1970 W. W. NORTON & CO. SOFTCOVER


Book cover of The Sister Arts: The Tradition of Literary Pictorialism and English Poetry from Dryden to Gray

Lawrence Lipking Author Of The Ordering of the Arts in Eighteenth-Century England

From my list on the arts as crucial elements of human life.

Why am I passionate about this?

I am a chameleon scholar. Though my first love is poetry, I have written about all the arts, about 18th-century authors (especially Samuel Johnson), about theories of literature and literary vocations, about Sappho and other abandoned women, about ancients and moderns and chess and marginal glosses and the meaning of life and, most recently, the Scientific Revolution. But I am a teacher too, and The Ordering of the Arts grew out of my fascination with those writers who first taught readers what to look for in painting, music and poetrywhat works were best, what works could change their lives. That project has inspired my own life and all my writing.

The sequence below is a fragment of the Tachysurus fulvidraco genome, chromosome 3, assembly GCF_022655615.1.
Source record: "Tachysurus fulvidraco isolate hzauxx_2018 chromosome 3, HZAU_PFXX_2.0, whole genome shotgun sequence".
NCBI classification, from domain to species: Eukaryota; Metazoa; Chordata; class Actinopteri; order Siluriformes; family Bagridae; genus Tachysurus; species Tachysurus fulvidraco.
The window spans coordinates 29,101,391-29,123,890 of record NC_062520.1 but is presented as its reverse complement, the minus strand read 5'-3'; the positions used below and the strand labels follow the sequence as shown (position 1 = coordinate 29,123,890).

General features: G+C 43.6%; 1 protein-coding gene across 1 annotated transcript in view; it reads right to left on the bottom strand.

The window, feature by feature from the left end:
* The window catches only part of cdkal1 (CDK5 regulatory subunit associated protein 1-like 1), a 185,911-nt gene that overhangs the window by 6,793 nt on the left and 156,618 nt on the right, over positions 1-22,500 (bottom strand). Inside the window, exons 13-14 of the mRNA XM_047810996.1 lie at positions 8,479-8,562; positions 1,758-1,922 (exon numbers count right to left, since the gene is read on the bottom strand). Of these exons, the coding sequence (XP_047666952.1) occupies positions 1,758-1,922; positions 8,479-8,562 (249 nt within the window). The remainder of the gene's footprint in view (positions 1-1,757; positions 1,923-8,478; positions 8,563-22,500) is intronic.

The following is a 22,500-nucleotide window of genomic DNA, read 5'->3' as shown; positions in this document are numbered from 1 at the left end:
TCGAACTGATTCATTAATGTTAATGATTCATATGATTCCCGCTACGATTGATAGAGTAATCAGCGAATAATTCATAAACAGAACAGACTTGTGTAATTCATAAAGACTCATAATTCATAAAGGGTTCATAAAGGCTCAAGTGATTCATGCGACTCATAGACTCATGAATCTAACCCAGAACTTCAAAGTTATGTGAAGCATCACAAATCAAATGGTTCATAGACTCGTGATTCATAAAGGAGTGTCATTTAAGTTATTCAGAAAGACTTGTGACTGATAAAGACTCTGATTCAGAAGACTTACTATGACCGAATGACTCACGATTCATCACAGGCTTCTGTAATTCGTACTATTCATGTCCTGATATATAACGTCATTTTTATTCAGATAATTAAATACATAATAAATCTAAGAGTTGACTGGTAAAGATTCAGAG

Lawrence's book list on the arts as crucial elements of human life

Lawrence Lipking Why did Lawrence love this book?

In the Restoration and the eighteenth century, the mark of a true poet was to see thingsto describe the visible and invisible worlds so vividly that everyone could see them too. 

Most modern readers are blind to this. But Jean Hagstrum teaches us how to see with eighteenth-century eyes. The pictures that poets make, and the paintings that inspire those visions, come alive in thoughtful readings that focus on the workshops of art: the schools where artists learn the craft of making what is imagined into something that seems real.